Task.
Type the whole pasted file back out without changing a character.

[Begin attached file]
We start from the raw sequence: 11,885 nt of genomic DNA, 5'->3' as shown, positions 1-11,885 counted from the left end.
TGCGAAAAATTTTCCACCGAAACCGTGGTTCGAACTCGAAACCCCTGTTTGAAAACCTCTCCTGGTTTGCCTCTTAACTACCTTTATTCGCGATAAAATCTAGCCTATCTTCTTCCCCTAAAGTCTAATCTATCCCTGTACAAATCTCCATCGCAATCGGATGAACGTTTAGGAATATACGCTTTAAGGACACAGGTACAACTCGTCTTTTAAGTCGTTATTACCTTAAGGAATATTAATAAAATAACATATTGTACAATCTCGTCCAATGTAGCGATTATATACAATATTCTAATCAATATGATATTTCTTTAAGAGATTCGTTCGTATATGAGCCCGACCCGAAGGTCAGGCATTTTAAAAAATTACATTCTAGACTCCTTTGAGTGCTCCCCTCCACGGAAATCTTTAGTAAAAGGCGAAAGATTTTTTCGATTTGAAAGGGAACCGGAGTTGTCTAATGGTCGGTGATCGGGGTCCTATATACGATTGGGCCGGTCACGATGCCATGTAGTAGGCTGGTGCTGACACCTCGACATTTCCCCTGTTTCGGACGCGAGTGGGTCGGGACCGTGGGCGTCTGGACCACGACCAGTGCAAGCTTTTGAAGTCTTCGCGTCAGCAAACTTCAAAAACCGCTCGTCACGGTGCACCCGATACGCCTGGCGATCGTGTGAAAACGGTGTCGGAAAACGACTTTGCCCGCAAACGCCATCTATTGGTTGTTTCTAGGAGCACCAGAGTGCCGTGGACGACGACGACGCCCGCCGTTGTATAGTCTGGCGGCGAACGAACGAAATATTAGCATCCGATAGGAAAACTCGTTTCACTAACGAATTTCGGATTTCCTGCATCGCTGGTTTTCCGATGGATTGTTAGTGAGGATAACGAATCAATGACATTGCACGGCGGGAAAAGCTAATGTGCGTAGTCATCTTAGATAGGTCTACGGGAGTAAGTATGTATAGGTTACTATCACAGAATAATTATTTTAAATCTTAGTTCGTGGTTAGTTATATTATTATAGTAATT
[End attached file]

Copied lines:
We start from the raw sequence: 11,885 nt of genomic DNA, 5'->3' as shown, positions 1-11,885 counted from the left end.
TGCGAAAAATTTTCCACCGAAACCGTGGTTCGAACTCGAAACCCCTGTTTGAAAACCTCTCCTGGTTTGCCTCTTAACTACCTTTATTCGCGATAAAATCTAGCCTATCTTCTTCCCCTAAAGTCTAATCTATCCCTGTACAAATCTCCATCGCAATCGGATGAACGTTTAGGAATATACGCTTTAAGGACACAGGTACAACTCGTCTTTTAAGTCGTTATTACCTTAAGGAATATTAATAAAATAACATATTGTACAATCTCGTCCAATGTAGCGATTATATACAATATTCTAATCAATATGATATTTCTTTAAGAGATTCGTTCGTATATGAGCCCGACCCGAAGGTCAGGCATTTTAAAAAATTACATTCTAGACTCCTTTGAGTGCTCCCCTCCACGGAAATCTTTAGTAAAAGGCGAAAGATTTTTTCGATTTGAAAGGGAACCGGAGTTGTCTAATGGTCGGTGATCGGGGTCCTATATACGATTGGGCCGGTCACGATGCCATGTAGTAGGCTGGTGCTGACACCTCGACATTTCCCCTGTTTCGGACGCGAGTGGGTCGGGACCGTGGGCGTCTGGACCACGACCAGTGCAAGCTTTTGAAGTCTTCGCGTCAGCAAACTTCAAAAACCGCTCGTCACGGTGCACCCGATACGCCTGGCGATCGTGTGAAAACGGTGTCGGAAAACGACTTTGCCCGCAAACGCCATCTATTGGTTGTTTCTAGGAGCACCAGAGTGCCGTGGACGACGACGACGCCCGCCGTTGTATAGTCTGGCGGCGAACGAACGAAATATTAGCATCCGATAGGAAAACTCGTTTCACTAACGAATTTCGGATTTCCTGCATCGCTGGTTTTCCGATGGATTGTTAGTGAGGATAACGAATCAATGACATTGCACGGCGGGAAAAGCTAATGTGCGTAGTCATCTTAGATAGGTCTACGGGAGTAAGTATGTATAGGTTACTATCACAGAATAATTATTTTAAATCTTAGTTCGTGGTTAGTTATATTATTATAGTAATT